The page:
Why I won’t be watching ‘Weight of the Nation’

Count me out of the audience tonight when “Weight of the Nation,” the much-anticipated HBO documentary about obesity in the United States, makes its television debut.

If the trailers and pre-show publicity are any indication, “Weight of the Nation” stands a good chance of further fueling the stigma, stereotypes and alarmism about being fat, and ultimately doing little to solve the crisis it purports to address (although I hope I’m wrong about this).

Others have articulated this far better than I can. Here’s Fall Ferguson, a health educator with a law degree, with a list of 10 reasons to be concerned about the potential messages behind the HBO documentary.

Some excerpts from the list:

10. The misguided focus on obesity. The series identifies weight as “the problem” when the focus of our public health efforts should be health promotion and the prevention of chronic disease.

9. The appeal to fear. The publicity for the series (and I am guessing the actual documentary itself too) uses fear as a means of persuasion and motivation for change. Few things are as destructive to health and well-being as fear. I also question whether health professionals who use fear to influence people are behaving ethically.

8. Disservice to thin people. Thinner people may get the message that their lower weight means they don’t need to take care of their health or be concerned about preventing chronic diseases.

There’s more. Ferguson questions the message the documentary may send to children. She’s concerned it’ll add to the stigma that already surrounds being overweight or obese. She worries that the documentary won’t include alternative points of view or recognize the issues of body shame and eating disorders in the U.S.

The final point on her list? That “Weight of the Nation” will serve to escalate the cultural war on obesity while sidestepping a more critical look at how we frame this national conversation. “As a fat person, I am tired of being engaged in a war that I didn’t start and that uses my body as cannon fodder,” Ferguson writes. “As a health educator, I deplore the damage done to people’s health and self-esteem by our cultural war on obesity and I deplore the misinformation about health that masquerades as ‘public health messaging.’”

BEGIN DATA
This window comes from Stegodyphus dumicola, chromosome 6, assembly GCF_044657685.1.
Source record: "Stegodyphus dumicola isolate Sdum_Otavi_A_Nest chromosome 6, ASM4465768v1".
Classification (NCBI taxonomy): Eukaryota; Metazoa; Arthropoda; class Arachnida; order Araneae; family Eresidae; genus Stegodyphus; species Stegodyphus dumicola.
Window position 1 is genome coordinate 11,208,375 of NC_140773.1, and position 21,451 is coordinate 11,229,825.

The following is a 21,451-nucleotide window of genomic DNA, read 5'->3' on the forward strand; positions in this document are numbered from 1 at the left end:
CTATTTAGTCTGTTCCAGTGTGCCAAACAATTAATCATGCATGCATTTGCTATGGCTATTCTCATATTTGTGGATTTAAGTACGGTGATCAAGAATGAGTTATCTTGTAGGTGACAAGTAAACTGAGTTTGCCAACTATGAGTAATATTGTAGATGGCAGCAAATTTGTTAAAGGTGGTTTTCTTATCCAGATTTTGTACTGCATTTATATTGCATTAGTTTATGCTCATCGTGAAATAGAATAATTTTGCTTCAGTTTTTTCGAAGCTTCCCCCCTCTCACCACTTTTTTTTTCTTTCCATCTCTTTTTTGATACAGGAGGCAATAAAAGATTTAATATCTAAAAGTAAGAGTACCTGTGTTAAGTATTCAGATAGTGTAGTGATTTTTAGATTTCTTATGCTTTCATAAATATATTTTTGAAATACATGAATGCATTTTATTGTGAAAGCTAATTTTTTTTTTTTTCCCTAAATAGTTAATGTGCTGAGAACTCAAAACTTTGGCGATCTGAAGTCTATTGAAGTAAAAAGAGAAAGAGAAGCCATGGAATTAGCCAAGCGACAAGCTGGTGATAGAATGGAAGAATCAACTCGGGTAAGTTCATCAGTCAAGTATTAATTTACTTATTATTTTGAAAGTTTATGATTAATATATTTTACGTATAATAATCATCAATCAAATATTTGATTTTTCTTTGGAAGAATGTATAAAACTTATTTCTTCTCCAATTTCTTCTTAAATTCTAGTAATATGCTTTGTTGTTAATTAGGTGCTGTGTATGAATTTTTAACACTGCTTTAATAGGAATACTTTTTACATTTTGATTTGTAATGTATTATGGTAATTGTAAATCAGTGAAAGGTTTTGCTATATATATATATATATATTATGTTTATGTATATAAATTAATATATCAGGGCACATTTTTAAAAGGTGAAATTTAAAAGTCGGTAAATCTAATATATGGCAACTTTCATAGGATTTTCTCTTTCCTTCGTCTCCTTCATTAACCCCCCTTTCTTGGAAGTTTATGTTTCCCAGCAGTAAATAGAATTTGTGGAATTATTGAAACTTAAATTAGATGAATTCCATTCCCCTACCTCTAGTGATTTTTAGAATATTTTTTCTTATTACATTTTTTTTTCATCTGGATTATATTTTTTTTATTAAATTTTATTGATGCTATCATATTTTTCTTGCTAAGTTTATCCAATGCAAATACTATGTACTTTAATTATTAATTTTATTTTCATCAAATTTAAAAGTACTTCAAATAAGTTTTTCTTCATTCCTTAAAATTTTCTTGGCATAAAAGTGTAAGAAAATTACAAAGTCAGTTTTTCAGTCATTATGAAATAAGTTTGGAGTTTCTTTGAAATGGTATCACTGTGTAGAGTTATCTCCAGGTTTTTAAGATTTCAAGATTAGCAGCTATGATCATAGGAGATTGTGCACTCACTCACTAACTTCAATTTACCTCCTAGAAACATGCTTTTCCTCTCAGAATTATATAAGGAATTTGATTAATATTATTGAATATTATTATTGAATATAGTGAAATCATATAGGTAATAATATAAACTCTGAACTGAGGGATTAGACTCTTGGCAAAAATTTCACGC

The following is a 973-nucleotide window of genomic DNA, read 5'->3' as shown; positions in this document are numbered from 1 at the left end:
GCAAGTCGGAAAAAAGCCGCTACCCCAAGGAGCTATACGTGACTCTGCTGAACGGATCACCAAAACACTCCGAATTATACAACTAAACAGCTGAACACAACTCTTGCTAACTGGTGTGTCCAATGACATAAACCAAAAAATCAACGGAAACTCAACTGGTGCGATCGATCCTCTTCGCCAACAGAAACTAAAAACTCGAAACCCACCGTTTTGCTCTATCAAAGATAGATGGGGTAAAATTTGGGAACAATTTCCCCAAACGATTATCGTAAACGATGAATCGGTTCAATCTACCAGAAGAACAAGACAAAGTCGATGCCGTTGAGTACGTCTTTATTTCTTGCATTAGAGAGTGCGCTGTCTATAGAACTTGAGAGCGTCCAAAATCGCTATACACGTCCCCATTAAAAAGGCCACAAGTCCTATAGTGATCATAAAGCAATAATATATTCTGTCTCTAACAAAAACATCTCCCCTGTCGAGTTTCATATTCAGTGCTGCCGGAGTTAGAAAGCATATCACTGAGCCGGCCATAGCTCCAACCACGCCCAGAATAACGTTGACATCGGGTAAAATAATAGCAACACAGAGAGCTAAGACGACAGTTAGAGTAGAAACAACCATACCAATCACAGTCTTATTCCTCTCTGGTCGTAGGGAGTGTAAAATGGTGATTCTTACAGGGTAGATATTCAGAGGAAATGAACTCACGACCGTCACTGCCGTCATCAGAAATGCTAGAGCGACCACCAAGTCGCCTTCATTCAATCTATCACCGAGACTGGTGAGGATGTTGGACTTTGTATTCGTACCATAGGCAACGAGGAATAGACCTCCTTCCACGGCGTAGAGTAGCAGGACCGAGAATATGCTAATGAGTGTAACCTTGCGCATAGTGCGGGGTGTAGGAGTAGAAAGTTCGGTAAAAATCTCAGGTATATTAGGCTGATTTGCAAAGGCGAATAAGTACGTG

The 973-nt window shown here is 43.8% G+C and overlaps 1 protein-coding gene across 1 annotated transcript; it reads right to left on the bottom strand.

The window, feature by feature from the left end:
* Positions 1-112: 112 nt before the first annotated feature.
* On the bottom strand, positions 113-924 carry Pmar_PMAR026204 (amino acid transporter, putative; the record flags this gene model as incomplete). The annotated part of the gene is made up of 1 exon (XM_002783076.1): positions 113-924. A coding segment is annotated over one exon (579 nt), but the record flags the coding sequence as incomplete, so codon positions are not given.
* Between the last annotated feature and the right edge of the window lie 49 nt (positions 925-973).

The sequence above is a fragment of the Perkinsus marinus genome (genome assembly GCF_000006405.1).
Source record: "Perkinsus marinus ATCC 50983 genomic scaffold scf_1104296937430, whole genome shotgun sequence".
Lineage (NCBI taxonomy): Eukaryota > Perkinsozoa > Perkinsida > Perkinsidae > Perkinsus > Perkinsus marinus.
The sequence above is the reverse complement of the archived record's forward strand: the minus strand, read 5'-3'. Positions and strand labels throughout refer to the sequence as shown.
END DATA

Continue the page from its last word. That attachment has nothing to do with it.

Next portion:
None of this is to say we shouldn’t be concerned about the quality and amount of food we eat or the environment we live in. We ought to be concerned because all of these things do matter to health. It’s frustrating to note, however, the way the message is so frequently shaped: that it’s all about the numbers on the scale and that if people could only lose weight, they would be healthy and their problems would be solved.

Here’s something else to think about: Has the war on obesity become so shrill that it’s counterproductive? A provocative new article by science writer Sharon Begley suggests it has. She writes that as long as we continue to stigmatize fat people and blame them for their weight, we’ll make little progress in more substantive changes such as altering the environment – and we’ll probably make the situation worse for fat children and adults.

Is it time to reframe the conversation? Perhaps so, because the current conversation doesn’t appear to be resulting in much progress. Maybe it’s time to recognize there’s more than one way of talking about obesity and that there are alternate points of view that ought to be heard.

Update: Read more from reviewers who posted today about “Weight of the Nation:” Mary McNamara, television critic for the Los Angeles Times: “Weight of the Nation” pounds away at obesity; Michele Simon at the Huffington Post, More empty recommendations on junk food marketing to children; Tom Conroy, Media Life Magazine, “The Weight of the Nation,” weighty; NPR, Pounding away at America’s obesity epidemic.